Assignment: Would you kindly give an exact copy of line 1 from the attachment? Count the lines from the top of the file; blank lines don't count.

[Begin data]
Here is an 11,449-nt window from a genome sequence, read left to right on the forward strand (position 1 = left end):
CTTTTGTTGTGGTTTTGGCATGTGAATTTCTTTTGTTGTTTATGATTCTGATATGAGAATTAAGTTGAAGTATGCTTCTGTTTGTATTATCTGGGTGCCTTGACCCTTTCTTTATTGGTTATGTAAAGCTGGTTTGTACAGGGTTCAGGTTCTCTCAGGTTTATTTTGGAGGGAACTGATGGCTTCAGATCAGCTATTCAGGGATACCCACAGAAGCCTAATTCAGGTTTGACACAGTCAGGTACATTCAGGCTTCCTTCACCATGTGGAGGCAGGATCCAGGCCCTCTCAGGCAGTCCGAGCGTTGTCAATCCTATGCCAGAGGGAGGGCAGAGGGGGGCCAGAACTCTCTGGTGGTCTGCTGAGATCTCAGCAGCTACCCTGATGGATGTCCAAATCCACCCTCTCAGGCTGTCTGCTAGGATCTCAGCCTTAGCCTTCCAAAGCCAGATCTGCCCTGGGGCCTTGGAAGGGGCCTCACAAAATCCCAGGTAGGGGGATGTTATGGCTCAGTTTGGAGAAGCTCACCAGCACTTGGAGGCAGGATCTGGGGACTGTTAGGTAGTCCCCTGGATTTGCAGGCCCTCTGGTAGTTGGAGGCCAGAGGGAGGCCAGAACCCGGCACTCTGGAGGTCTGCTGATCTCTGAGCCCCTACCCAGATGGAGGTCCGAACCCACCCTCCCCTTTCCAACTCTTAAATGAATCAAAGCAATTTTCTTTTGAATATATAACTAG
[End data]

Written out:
Here is an 11,449-nt window from a genome sequence, read left to right on the forward strand (position 1 = left end):